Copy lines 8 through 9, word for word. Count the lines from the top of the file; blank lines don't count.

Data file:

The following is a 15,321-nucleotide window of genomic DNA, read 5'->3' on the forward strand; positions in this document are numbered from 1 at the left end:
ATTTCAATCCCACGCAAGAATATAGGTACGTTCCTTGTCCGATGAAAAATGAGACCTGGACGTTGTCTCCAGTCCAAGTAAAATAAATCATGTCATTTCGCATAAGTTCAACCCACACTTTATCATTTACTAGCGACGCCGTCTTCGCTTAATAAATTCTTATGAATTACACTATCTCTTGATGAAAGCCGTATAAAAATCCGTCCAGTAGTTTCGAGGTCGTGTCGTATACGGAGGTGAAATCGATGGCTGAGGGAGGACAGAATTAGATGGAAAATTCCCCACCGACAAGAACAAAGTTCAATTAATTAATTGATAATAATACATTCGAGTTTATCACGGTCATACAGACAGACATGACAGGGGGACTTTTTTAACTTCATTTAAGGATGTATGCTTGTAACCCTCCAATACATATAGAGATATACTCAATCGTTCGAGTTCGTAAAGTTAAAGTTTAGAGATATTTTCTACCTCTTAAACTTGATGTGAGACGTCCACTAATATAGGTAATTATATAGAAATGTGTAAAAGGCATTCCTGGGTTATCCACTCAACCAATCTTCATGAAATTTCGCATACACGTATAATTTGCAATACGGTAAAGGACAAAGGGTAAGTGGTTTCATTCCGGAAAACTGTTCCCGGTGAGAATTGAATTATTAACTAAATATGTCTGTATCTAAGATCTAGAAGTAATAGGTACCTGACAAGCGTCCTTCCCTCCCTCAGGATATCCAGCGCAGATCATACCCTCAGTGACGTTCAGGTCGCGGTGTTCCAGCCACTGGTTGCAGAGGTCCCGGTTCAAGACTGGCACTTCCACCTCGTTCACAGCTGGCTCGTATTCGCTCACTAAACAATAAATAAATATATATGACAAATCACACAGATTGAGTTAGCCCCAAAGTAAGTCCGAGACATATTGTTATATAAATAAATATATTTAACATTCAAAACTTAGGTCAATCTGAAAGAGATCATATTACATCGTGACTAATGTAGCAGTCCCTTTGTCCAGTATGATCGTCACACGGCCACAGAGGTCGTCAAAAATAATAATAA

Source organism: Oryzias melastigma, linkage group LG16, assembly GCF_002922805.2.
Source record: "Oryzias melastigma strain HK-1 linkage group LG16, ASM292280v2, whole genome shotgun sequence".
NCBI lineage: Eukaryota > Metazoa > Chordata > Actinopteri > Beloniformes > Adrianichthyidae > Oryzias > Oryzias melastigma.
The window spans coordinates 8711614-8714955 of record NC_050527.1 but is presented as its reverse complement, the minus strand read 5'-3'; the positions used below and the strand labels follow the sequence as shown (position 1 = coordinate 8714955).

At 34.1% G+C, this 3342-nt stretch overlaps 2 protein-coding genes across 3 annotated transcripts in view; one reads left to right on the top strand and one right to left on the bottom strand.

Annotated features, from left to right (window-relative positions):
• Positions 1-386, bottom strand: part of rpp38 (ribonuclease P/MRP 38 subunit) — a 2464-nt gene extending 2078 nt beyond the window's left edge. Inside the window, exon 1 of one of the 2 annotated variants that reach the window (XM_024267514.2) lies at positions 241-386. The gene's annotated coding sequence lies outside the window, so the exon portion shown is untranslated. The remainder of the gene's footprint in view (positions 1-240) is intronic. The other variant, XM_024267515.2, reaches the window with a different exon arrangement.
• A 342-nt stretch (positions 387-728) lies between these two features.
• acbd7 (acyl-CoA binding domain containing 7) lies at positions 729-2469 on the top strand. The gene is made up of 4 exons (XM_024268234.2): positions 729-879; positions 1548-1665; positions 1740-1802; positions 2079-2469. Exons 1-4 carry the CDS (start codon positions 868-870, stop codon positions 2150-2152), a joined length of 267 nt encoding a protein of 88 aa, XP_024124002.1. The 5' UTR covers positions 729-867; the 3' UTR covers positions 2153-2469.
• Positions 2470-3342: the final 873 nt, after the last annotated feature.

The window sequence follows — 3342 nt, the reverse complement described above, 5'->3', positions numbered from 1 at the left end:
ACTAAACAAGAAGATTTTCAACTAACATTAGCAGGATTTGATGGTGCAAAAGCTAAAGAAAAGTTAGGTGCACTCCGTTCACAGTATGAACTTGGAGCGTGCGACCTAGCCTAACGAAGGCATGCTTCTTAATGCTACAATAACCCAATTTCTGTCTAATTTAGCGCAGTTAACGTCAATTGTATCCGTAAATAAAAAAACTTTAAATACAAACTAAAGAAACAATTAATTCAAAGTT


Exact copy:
Annotated features, from left to right (window-relative positions):
• Positions 1-386, bottom strand: part of rpp38 (ribonuclease P/MRP 38 subunit) — a 2464-nt gene extending 2078 nt beyond the window's left edge. Inside the window, exon 1 of one of the 2 annotated variants that reach the window (XM_024267514.2) lies at positions 241-386. The gene's annotated coding sequence lies outside the window, so the exon portion shown is untranslated. The remainder of the gene's footprint in view (positions 1-240) is intronic. The other variant, XM_024267515.2, reaches the window with a different exon arrangement.